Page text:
The Amicus Brief Calls on SCOTUS to Set a Clear Standard for Congress to Pass Commonsense Gun Violence Prevention Laws
WOODBRIDGE, Va. — U.S. Representative Abigail Spanberger — a Member of the Gun Violence Prevention Task Force — joined an amicus brief repudiating the Fifth Circuit’s decision in United States v. Rahimi.
The defendant in Rahimi was suspected of five shootings in Texas. Police searched his home and found multiple firearms — though he was under a domestic violence restraining order, which prohibited him from owning a firearm under federal law. The Fifth Circuit Court of Appeals ultimately ruled that the federal law prohibiting individuals under domestic violence restraining orders from possessing firearms is unconstitutional due to the new “history and tradition” legal test under Bruen.
The Spanberger-supported amicus brief calls on the Supreme Court of the United States to set a clear standard that allows for Congress to pass commonsense gun violence prevention laws to keep the American people safe. The brief also stresses the importance of making sure that both state and federal legislatures can maintain the flexibility they need to address public safety threats, as permissible under the Second Amendment.
“If the decision in Rahimi is upheld, we risk creating dangerous situations in which abusers can pose a greater threat to their victims, their families, and law enforcement. As a former CIA case officer and federal law enforcement officer, I understand the risks to public safety that would be presented by opening these floodgates,” said Spanberger. “Victims of domestic violence — including children — need protection, not more threats. SCOTUS should make clear that individuals under domestic violence restraining orders pose a risk to our communities — and Congress should continue to support new measures that strengthen mental health services, law enforcement training, and crisis response.”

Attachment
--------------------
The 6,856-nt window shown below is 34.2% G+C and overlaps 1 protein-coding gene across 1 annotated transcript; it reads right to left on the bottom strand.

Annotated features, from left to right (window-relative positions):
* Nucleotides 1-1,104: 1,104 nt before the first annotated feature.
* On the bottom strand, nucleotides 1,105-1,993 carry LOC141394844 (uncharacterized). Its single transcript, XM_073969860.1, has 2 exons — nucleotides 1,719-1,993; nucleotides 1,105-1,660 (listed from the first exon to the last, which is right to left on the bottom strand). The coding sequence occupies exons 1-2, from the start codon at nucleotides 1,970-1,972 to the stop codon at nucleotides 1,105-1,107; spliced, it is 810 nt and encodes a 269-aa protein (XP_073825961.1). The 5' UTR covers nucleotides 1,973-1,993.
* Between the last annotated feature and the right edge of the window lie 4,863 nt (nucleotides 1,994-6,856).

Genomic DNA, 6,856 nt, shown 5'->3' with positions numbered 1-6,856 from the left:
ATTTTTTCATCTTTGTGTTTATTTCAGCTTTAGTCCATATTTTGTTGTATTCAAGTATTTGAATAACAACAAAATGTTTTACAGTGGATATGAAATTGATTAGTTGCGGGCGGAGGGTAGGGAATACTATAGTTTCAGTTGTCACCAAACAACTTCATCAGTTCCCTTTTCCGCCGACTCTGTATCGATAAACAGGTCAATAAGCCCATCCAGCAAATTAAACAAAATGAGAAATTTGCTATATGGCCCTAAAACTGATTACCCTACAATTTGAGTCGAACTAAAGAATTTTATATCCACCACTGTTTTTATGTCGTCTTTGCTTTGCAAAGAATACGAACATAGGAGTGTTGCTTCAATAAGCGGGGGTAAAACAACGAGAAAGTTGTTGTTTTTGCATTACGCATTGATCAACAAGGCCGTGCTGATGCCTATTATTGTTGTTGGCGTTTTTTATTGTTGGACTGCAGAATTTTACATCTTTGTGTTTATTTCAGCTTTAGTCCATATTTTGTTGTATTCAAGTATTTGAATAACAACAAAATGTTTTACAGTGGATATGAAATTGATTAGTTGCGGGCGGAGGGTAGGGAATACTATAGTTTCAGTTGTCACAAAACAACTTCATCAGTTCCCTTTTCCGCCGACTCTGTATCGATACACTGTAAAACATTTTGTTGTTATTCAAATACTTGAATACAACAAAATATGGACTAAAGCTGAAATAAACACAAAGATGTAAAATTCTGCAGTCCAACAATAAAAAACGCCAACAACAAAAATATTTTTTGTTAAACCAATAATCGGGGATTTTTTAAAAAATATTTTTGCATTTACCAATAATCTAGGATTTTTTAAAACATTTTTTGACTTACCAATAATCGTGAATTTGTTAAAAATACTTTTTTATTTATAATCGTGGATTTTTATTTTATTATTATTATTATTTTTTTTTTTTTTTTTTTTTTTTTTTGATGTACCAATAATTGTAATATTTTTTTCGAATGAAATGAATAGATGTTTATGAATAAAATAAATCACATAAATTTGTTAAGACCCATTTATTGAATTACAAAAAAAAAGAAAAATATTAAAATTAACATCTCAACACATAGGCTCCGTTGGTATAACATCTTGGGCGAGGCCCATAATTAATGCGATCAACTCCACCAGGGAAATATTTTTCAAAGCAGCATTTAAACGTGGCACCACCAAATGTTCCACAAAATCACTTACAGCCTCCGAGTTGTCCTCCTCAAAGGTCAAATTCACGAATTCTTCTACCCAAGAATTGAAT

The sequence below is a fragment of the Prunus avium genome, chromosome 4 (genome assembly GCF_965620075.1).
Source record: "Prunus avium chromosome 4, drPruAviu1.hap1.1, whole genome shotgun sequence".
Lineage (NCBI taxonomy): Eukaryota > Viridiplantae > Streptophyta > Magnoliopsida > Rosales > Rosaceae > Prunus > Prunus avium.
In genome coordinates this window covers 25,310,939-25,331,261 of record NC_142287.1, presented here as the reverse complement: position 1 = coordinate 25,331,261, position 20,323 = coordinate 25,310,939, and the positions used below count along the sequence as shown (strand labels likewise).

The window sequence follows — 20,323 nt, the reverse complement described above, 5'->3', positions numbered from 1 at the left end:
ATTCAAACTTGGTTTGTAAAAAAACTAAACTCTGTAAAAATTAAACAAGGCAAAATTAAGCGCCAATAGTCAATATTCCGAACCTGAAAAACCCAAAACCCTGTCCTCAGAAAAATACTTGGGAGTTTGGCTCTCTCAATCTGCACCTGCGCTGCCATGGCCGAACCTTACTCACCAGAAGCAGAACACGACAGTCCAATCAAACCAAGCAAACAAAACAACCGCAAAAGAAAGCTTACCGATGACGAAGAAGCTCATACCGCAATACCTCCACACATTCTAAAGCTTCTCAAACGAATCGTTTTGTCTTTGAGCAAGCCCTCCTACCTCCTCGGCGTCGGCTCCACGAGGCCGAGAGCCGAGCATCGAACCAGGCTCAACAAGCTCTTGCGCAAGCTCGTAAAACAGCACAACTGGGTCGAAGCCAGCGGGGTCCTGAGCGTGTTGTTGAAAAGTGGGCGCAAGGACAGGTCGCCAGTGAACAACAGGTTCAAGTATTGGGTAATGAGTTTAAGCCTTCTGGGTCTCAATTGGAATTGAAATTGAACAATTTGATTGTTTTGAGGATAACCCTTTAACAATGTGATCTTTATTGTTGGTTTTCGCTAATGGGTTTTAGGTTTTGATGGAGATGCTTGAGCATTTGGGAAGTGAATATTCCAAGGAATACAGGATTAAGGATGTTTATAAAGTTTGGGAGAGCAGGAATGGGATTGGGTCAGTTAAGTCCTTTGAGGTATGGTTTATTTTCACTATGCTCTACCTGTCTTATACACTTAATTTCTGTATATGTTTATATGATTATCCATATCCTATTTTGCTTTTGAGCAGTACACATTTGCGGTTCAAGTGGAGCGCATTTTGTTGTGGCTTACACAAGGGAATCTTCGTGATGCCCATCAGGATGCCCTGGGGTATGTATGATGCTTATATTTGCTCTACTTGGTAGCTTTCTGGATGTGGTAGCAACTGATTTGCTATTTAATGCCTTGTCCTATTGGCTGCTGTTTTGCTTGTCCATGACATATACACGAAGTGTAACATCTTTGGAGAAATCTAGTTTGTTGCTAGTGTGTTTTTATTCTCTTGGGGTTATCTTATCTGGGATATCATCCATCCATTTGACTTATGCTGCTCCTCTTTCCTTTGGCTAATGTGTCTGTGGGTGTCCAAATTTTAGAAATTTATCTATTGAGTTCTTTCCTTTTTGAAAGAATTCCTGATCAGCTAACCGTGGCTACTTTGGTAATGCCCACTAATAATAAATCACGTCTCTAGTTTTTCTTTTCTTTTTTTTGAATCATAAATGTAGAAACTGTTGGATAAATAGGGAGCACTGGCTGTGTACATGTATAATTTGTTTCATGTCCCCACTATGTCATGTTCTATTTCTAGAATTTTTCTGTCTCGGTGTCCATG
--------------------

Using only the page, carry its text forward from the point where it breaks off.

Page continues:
The amicus brief is led by U.S. Representative Mike Thompson (D-CA-04) and U.S. Senator Richard Blumenthal (D-CT).
The amicus brief and the full list of signatories can be found here.
Since arriving in Congress, Spanberger has been a consistent voice for commonsense gun violence prevention legislation that can protect the lives of Virginia families, communities, and law enforcement officers. Both in 2019 and 2021, she voted to pass bipartisan gun safety legislation that would close existing federal background check loopholes and make sure individuals already prohibited from gun possession under federal law are unable to purchase firearms.
Earlier this year, Spanberger helped lead an effort to force a vote on three measures — the Assault Weapons Ban, Bipartisan Background Checks Act, and Enhanced Background Checks Act — that would save lives in Virginia and across the country.
And in June 2022, Spanberger voted to pass — and the President signed into law — the Bipartisan Safer Communities Act. Specifically, this bipartisan agreement:
- Requires an investigative period to review juvenile and mental health records, including checks with state databases and local law enforcement,
- Clarifies the definition of a “federally licensed firearms dealer” (FFL) and cracks down on dealers who illegally evade licensing requirements,
- Incentivizes states to adopt “red flag laws” to keep guns out of the hands of individuals whom a court has determined to be a significant danger to themselves or others, consistent with state and federal due process and constitutional protections,
- Protects victims of domestic violence by making sure that domestic violence abusers and individuals subject to domestic violence restraining orders are included in the National Instant Criminal Background Check System,
- Increases penalties for “straw purchasing” and gun trafficking,
- Invests in programs to expand mental health and supportive services in schools, including early identification and intervention programs and school based mental health services,
- Makes major investments to increase access to mental health and suicide prevention programs and other support services available in the community, including crisis and trauma intervention and recovery, and
- Invests in programs to help institute safety measures in and around schools, support school violence prevention efforts, and provide training to school personnel and students.
The Gun Violence Prevention Task Force was established in Congress after the mass shooting at Sandy Hook Elementary School in Newtown, Connecticut in 2012.